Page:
Published on Wednesday, March 3, 2021
The foundation of a successful herbicide program starts with the Power in the PRE™. A successful pre-emerge herbicide can help reduce the amount of weed pressure in the POST-emergence application. Many POST-emergence applications are sprayed in the earlier vegetative stages. However, data shows by delaying weed removal until the POST trip, a significant yield reduction can occur. This highlights the negative impact of early weed competition and showcases the Power in the PRE.
Some residual herbicide labels allow you to spray “x” number of days before planting in a pre-plant application. This may enable the burndown application of early emerging weeds, like giant ragweed, and the residual herbicide application to be completed on the same trip across the field.
Residual herbicides typically only last 28 days before they begin to break. Although it can save a trip across the field, the residual herbicide is breaking down before it is needed. What about pre-plant incorporated (PPI)? Some residual herbicides allow for PPI applications and specify the depth at which the product should be incorporated. This can help remove weeds with tillage, which can be especially important for herbicides with limited reach-back capabilities or little burndown activity.
Sometimes growers ask, “Does a PPI application reduce splash up from PPO herbicides on the soybean cotyledons?” If the herbicide is moved too close to the seed from incorporation, significant injury can occur. Typically, the first place a residual herbicide breaks is anywhere that soil disturbance like tire tracks has occurred. The benefit of a pre-emerge application is reduced soil disturbance when following the planter. If the seed trench is not closed properly, significant injury can occur. If cool, wet conditions and significant rainfall persist when the cotyledons are pushing up through the soil, considerable damage can result from the residual herbicide. Once the crop is planted, the clock starts ticking, and many of these residual products MUST be applied before the crop emerges. Check the label to see the timeframe of when a herbicide can be applied.
This PFR study was planted in early May of 2020 and experienced very cool, wet conditions. By spraying the residual 21 days before planting (DBP), we saw an 87% waterhemp control by 45 days after planting. Though this application would allow farmers to spray a burndown and the residual in one trip, there was an 11% reduction in control vs. applying the residual as a pre-emerge. The PPI application was applied 21 DBP treatment but resulted in the same level of waterhemp control at 88%. This showcases how soil disturbance can impact the effectiveness of a residual herbicide. When applying the residual herbicide pre-emerge right after the planter, we saw the best waterhemp control.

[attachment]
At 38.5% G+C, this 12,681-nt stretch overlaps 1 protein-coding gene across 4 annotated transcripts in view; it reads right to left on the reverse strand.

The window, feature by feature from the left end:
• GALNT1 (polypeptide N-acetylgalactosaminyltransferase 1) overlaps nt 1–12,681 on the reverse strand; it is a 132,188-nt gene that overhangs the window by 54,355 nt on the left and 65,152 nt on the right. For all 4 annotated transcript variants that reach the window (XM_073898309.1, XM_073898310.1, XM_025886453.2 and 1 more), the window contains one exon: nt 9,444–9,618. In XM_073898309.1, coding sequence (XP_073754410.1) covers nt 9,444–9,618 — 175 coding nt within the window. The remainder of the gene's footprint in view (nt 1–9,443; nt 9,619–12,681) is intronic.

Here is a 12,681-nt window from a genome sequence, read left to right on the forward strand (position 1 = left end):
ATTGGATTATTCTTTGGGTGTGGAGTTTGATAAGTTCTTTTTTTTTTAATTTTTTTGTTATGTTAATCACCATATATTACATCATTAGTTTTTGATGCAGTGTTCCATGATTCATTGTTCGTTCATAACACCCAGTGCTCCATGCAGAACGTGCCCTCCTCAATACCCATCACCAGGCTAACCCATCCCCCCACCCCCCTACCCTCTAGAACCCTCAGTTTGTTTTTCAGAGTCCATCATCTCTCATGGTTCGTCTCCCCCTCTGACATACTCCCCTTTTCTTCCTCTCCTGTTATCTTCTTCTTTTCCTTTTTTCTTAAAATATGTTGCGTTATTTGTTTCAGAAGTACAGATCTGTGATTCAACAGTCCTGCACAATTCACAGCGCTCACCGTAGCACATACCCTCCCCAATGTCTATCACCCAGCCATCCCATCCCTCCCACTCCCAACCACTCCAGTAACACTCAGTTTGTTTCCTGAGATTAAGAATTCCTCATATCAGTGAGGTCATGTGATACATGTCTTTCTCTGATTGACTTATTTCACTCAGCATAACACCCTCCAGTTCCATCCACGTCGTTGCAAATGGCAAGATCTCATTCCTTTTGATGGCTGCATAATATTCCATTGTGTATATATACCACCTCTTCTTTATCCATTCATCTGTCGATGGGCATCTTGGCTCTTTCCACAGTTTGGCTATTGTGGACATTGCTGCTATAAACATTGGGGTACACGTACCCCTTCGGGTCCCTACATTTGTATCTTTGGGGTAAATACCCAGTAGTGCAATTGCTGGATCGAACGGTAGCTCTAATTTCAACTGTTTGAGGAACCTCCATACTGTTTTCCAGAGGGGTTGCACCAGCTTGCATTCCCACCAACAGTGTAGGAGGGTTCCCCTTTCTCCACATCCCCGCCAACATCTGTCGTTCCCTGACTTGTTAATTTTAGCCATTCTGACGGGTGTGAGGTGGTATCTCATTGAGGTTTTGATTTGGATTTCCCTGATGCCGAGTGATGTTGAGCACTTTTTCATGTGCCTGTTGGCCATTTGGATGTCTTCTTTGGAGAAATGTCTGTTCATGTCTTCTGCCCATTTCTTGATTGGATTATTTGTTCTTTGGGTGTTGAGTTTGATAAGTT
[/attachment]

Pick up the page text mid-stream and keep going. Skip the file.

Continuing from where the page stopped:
Applying the residual herbicide 21 DBP resulted in the highest stand at 130,000 plants/A. and the highest yield. The herbicide started to break down; therefore, the plant had less product to metabolize, resulting in greater stands despite the cool, wet conditions. However, the 21 DBP did result in the weakest weed control because the blanket of protection started to break down. The pre-emerge application resulted in the lowest stand at 122,000 plants/A. but was within 1.6 Bu./A. of the 21 DBP application. This showcases the ability of soybeans to compensate with a stand reduction. PPI resulted in the same yield as the pre-emerge application but had a 10% reduction in control. This treatment can result in a significant stand and yield reduction if the herbicide is moved too close to the seed. The impact on yield between 21 DBP vs. pre-emerge was not substantial; however, the difference in waterhemp control was. Applying the herbicides closer to planting in a pre-emerge application resulted in the greatest waterhemp control.
What to learn more? Check out THIS VIDEO by Field Agronomist Luke Schulte.
Author: Joe Bolte
Categories: PFR, PFR Reports